Why Pseudo/Fictious Forces act at centre of mass [duplicate]

I was reading about torque and pseudo forces and my book says that the torque about centre of mass for a Pseudo/Fictious force is zero.

I cant really get that as it is non-intuitive for me .

Can someone explain it in a simple manner.

Any help is appreciated

• Possible duplicate of Why does gravity act at the center of mass? – AccidentalFourierTransform Apr 26 '17 at 16:33
• This is definitely not true for the Coriolis or centrifugal force; they can exert torques about the CM. If you're only considering fictitious forces due to uniform linear motion, then check out the question linked by AccidentalFourierTransform above, especially this answer; the logic is the same as it is for a uniform gravitational field. – Michael Seifert Apr 26 '17 at 16:48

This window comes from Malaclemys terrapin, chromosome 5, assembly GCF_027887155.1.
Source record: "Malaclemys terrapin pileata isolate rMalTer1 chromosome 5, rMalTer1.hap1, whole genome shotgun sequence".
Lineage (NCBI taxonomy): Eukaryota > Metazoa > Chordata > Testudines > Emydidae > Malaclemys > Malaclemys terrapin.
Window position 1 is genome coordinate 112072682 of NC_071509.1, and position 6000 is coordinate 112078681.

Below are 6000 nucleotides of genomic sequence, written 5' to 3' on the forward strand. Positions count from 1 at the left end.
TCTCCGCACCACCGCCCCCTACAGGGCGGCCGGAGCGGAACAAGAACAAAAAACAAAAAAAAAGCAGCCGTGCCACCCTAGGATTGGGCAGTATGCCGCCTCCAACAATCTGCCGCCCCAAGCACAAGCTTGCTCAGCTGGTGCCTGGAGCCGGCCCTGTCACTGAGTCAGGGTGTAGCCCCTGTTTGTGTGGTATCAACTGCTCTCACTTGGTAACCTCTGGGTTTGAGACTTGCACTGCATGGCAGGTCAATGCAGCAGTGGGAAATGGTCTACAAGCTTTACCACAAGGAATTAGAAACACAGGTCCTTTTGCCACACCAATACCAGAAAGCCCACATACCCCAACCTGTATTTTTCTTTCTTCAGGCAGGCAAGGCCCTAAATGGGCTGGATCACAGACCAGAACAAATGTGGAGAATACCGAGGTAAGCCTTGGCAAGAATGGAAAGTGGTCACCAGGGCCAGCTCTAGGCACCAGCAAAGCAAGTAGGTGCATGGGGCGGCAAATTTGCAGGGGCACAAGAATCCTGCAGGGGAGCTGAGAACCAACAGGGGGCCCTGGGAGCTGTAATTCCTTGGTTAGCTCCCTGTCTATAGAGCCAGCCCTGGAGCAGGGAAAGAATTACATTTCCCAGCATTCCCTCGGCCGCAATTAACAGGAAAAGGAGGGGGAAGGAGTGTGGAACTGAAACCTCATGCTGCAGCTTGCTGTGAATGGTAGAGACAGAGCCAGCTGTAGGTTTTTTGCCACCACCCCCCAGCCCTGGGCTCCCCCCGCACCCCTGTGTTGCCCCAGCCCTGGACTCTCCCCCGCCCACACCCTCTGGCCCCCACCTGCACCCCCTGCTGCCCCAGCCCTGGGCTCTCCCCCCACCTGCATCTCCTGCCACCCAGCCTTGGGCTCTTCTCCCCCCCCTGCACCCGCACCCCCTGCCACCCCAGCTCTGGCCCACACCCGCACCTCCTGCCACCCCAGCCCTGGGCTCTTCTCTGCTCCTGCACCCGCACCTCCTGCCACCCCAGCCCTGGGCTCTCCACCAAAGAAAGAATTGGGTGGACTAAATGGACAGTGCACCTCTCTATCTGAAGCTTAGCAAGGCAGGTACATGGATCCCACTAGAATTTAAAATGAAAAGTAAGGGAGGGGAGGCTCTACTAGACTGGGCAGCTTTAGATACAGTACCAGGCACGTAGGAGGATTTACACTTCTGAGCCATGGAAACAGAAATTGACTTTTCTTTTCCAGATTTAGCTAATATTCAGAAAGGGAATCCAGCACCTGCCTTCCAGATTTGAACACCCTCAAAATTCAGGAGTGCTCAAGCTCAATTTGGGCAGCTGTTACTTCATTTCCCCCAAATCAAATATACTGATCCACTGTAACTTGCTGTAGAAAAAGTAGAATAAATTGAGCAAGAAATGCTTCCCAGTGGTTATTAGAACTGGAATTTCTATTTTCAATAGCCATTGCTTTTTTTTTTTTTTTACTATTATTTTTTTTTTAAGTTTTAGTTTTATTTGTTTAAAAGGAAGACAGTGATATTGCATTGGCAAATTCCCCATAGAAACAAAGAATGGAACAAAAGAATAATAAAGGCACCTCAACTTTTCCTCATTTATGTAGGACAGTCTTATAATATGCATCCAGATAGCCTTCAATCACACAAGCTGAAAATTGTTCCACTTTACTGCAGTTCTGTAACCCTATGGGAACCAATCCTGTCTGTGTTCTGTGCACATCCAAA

• This question should be reopened because the answer is wrong, not only here but in the link provided, the second link is irrelevant. Unless you interpret that the author meant linear acceleration, which nothing in the question makes it seem so. – Wolphram jonny Mar 9 at 20:32

While we sometimes think of things as pseudo-forces, they're really better thought of as accelerations (note: I don't have to call them pseudo-accelerations). The pseudo-forces are all results of using non-inertial frames*, which means they have an acceleration term which accounts for the non-inertial effects. For example, the "centrifugal force" in a rotating frame is more accurately a "centrifugal acceleration of $\frac{v^2}{r}$. This term can be derived directly from the change of frame from inertial to rotating, using calculus.